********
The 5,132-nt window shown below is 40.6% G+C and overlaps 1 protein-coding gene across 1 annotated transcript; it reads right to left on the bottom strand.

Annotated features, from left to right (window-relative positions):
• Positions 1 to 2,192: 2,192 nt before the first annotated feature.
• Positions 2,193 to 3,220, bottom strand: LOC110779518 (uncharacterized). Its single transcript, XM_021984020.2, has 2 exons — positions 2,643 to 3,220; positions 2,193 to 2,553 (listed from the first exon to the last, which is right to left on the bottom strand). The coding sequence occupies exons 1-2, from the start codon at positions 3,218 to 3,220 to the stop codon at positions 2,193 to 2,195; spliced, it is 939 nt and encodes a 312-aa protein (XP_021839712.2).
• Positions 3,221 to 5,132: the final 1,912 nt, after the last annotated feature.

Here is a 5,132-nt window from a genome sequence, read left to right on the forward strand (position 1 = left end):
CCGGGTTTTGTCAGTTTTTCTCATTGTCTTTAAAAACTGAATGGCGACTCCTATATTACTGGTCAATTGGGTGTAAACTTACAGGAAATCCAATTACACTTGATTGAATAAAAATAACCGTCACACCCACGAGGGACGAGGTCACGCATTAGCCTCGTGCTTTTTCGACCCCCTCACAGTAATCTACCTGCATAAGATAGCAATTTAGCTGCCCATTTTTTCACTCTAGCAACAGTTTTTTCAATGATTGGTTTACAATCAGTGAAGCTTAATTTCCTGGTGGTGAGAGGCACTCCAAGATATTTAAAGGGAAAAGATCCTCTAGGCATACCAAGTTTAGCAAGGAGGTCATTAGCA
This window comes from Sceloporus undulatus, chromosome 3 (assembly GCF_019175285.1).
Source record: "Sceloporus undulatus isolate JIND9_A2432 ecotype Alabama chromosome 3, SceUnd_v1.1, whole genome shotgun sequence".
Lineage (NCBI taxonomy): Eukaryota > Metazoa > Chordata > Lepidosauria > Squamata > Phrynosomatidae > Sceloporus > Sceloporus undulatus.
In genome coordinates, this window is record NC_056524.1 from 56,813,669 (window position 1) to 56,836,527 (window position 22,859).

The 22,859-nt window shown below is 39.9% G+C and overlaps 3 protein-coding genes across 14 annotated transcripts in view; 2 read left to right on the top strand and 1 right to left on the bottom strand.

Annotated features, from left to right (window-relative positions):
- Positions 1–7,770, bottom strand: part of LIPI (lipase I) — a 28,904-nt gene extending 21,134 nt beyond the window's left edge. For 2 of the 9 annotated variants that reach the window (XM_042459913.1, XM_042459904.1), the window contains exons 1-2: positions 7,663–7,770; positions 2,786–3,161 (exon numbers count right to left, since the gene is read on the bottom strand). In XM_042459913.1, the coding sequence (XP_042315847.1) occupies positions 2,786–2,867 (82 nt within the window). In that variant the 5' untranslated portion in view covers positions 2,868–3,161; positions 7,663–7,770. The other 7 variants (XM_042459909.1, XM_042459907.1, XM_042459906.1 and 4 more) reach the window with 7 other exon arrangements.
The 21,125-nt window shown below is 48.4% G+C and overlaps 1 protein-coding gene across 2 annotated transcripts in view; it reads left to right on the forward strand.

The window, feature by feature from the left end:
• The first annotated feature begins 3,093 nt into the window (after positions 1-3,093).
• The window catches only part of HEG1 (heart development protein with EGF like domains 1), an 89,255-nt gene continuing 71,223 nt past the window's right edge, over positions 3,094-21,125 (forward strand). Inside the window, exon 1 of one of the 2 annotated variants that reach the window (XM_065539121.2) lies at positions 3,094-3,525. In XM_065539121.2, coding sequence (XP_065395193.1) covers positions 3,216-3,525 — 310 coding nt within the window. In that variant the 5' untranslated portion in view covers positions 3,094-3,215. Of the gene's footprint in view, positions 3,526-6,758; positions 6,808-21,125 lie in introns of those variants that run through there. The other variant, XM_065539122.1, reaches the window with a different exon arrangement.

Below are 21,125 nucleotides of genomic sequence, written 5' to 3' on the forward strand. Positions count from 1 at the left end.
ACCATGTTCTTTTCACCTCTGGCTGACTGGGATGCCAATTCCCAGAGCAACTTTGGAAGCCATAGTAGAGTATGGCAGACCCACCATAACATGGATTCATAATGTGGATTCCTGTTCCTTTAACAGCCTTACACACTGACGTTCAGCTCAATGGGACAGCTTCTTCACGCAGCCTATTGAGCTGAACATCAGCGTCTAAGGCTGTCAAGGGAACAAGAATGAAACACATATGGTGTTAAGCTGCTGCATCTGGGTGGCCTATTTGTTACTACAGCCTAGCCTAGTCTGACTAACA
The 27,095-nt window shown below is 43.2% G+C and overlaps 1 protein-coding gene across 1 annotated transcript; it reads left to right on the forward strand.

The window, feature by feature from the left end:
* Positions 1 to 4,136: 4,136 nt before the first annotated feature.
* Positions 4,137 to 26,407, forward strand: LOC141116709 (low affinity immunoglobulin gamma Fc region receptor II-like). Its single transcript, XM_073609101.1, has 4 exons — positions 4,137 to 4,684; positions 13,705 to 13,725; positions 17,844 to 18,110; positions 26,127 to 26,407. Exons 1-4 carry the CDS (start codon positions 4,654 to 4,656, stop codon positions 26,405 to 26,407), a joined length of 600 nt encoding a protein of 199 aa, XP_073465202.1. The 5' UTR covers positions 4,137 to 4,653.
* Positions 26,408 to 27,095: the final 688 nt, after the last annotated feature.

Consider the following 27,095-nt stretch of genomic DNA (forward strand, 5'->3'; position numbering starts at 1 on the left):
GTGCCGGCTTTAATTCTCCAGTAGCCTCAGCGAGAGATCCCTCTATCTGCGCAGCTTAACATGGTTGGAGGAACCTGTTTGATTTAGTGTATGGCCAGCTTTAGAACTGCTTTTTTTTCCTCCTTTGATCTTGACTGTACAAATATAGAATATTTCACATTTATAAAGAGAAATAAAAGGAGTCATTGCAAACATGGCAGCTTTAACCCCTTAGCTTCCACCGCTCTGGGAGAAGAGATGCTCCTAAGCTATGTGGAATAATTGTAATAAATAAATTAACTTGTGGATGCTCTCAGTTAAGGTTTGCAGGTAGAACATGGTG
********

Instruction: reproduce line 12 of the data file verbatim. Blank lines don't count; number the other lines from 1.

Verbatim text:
The 22,859-nt window shown below is 39.9% G+C and overlaps 3 protein-coding genes across 14 annotated transcripts in view; 2 read left to right on the top strand and 1 right to left on the bottom strand.